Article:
Barbados has become a republic, putting an end to 400 years of British reign and ditching Queen Elizabeth as head of state.
The Caribbean island nation forged a new republic with its first-ever president in the sight of hundreds of people, who gathered in Chamberlain Bridge in the capital city of Bridgetown on Tuesday to celebrate the end of British rule.
Sandra Mason was sworn in as Barbados’ first president in the ceremony. She had been elected last month by a joint session of the country’s House of Assembly and Senate.
“We the people must give Republic Barbados its spirit and its substance,” Mason said. “We must shape its future. We are each other’s and our nation’s keepers. We the people are Barbados.”
Prince Charles, heir to the British throne, was a guest of the ceremony, standing somberly in the corner, as the royal standard was lowered. Charles’ visit to the island had been opposed by Barbadians as they believed that the royal family had benefited from slave trade in Barbados for centuries.
In an interview amid the celebration in Bridgetown, activist David Denny said, “Our movement would also like the royal family to pay reparation.”
Meanwhile, Press TV’s London Correspondent Saeed Pourreza said Barbadians were calling for an “apology” and “reparations” from the British monarchy for its colonial-era human slave trade. “It’s not really about money, but it’s about justice and an apology from the monarchy for whatever happened [in Barbados] over the course of centuries,” Pourreza said.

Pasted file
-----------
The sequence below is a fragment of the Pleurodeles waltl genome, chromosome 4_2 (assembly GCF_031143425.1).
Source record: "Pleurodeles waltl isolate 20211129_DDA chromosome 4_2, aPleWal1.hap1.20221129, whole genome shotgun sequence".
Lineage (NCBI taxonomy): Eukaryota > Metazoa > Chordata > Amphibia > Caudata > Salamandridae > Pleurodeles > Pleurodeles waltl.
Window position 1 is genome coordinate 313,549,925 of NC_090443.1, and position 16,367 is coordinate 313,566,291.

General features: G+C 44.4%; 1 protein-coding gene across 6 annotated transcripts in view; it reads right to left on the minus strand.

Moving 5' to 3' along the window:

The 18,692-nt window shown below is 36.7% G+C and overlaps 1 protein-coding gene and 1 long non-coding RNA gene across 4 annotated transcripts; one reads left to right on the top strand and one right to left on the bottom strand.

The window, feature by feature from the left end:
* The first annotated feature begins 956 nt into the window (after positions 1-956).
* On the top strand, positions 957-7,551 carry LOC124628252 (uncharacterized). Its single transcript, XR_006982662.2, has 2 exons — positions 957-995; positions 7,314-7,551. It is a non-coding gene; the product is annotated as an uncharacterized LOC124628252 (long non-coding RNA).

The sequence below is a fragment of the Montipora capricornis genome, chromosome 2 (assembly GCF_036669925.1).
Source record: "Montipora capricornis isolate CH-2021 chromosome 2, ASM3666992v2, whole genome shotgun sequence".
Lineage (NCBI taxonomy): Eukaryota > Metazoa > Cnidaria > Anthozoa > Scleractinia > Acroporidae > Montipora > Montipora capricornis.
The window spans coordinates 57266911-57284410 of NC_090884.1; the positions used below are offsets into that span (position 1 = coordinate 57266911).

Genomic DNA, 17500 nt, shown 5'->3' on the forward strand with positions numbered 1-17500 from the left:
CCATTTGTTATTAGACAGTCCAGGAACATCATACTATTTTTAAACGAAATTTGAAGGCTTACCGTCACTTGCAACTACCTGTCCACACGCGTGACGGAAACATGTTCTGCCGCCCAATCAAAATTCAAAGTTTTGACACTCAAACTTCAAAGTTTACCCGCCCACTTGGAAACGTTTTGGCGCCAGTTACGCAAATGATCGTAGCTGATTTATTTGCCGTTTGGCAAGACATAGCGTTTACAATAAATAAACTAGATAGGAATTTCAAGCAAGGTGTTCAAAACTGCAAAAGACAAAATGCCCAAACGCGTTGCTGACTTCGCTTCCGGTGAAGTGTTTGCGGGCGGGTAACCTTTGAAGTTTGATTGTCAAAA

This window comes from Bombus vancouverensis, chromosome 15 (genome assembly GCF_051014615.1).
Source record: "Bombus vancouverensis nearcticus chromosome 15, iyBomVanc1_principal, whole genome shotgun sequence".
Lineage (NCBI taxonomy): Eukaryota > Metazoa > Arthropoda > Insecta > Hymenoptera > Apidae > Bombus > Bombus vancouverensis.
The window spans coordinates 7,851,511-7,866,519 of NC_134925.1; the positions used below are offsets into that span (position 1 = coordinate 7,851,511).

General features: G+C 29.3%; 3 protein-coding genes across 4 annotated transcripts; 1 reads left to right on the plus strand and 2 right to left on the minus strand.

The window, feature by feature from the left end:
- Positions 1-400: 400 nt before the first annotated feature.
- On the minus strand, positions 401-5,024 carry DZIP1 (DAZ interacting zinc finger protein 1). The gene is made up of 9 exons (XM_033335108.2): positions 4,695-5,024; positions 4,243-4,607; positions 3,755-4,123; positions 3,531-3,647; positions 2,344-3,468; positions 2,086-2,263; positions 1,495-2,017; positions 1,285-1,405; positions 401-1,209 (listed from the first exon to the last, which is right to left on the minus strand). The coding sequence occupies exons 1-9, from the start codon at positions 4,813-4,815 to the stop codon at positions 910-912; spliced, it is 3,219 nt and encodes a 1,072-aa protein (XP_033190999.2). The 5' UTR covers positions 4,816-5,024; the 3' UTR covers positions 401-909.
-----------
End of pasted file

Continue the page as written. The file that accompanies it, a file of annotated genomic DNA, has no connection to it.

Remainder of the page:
Barbados received 600,000 enslaved Africans between 1627 and 1833. They were put to work in sugar plantations, earning millions of pounds for British owners. In just a few decades, Barbados became England’s first truly profitable slave society.
“Full stop this colonial page,” Winston Farrell, a Barbadian poet, told the ceremony. “Some have grown up stupid under the Union Jack, lost in the castle of their skin.”
“It is about us, rising out of the cane fields, reclaiming our history,” he said.
Removing the British queen as Barbados’ head of state is a step that supporters of the transition hope will spur discussion of similar proposals in other former British colonies. Elizabeth II is still queen of 15 other realms, including Australia, Canada, and Jamaica.
Barbados will remain a republic within the Commonwealth, an association of 54 independent countries across Africa, Asia, the Americas, and Europe.